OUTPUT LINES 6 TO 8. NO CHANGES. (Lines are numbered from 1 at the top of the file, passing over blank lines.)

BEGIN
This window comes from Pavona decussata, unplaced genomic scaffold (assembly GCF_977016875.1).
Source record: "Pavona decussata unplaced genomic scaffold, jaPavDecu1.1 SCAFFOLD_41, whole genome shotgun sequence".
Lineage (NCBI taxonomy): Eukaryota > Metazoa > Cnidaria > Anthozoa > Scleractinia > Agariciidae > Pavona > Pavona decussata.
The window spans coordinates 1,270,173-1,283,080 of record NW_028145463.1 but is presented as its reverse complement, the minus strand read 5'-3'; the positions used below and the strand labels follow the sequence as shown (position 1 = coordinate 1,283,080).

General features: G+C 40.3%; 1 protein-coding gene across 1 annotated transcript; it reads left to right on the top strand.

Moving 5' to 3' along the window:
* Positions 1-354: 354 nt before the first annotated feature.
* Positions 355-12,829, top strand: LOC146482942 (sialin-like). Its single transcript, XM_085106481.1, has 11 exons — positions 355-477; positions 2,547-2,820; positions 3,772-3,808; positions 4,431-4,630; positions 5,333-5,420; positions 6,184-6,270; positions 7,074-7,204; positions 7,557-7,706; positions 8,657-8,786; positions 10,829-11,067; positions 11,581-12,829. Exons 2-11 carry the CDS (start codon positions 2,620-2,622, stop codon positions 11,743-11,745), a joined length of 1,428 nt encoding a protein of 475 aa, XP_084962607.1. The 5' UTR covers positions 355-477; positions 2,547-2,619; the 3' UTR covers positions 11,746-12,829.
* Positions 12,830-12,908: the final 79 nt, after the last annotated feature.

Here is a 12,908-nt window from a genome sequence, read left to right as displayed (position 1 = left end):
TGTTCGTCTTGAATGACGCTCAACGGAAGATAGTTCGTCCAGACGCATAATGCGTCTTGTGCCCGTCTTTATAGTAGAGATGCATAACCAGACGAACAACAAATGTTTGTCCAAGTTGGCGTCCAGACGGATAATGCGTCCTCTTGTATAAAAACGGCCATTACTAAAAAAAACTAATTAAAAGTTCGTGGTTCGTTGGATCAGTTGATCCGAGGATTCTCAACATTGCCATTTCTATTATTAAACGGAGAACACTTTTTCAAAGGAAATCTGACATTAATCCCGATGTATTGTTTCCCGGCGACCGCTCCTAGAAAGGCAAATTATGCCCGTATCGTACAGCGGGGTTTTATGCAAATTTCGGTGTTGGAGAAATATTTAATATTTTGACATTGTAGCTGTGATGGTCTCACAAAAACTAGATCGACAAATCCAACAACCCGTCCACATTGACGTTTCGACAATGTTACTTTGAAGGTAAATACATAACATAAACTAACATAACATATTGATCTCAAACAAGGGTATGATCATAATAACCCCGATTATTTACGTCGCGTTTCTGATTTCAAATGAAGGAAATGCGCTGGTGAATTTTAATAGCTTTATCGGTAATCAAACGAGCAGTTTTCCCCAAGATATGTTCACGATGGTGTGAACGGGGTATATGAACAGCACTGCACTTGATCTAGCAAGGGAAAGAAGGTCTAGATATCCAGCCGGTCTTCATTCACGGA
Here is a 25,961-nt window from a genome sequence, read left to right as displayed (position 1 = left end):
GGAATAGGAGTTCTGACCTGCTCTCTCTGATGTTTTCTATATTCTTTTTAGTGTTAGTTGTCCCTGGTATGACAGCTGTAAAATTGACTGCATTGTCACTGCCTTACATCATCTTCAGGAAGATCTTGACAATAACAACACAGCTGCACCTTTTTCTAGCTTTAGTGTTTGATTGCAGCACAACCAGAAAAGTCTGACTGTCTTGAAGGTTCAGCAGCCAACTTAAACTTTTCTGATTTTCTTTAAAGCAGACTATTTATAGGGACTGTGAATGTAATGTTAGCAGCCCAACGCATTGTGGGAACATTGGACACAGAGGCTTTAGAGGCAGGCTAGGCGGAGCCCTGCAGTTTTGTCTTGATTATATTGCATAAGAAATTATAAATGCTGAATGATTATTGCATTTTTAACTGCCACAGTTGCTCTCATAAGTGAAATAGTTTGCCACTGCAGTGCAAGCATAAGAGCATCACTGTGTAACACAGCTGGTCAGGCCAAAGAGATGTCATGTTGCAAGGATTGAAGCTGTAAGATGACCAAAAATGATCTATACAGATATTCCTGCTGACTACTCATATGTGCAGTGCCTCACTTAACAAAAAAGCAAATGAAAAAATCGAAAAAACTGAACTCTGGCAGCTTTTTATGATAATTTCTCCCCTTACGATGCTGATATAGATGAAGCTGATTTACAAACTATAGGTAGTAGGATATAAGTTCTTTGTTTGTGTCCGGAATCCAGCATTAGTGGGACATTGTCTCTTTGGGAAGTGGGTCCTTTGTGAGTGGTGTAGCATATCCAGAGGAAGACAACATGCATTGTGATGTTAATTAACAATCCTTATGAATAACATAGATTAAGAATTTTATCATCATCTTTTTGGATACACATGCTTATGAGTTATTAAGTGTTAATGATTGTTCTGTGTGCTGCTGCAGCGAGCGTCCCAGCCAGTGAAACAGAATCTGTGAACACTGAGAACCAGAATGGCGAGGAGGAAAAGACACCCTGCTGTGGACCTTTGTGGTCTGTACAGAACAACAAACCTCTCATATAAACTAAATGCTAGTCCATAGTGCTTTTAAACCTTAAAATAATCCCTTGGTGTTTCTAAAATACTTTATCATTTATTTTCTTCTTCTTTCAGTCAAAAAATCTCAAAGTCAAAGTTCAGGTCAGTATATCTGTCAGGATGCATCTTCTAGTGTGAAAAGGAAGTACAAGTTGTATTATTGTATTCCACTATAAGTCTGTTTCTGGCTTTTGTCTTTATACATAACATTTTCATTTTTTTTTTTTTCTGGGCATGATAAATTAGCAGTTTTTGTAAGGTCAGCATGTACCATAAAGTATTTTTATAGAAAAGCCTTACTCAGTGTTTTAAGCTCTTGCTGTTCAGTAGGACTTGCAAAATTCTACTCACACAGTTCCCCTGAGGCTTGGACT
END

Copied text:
Moving 5' to 3' along the window:
* Positions 1-354: 354 nt before the first annotated feature.
* Positions 355-12,829, top strand: LOC146482942 (sialin-like). Its single transcript, XM_085106481.1, has 11 exons — positions 355-477; positions 2,547-2,820; positions 3,772-3,808; positions 4,431-4,630; positions 5,333-5,420; positions 6,184-6,270; positions 7,074-7,204; positions 7,557-7,706; positions 8,657-8,786; positions 10,829-11,067; positions 11,581-12,829. Exons 2-11 carry the CDS (start codon positions 2,620-2,622, stop codon positions 11,743-11,745), a joined length of 1,428 nt encoding a protein of 475 aa, XP_084962607.1. The 5' UTR covers positions 355-477; positions 2,547-2,619; the 3' UTR covers positions 11,746-12,829.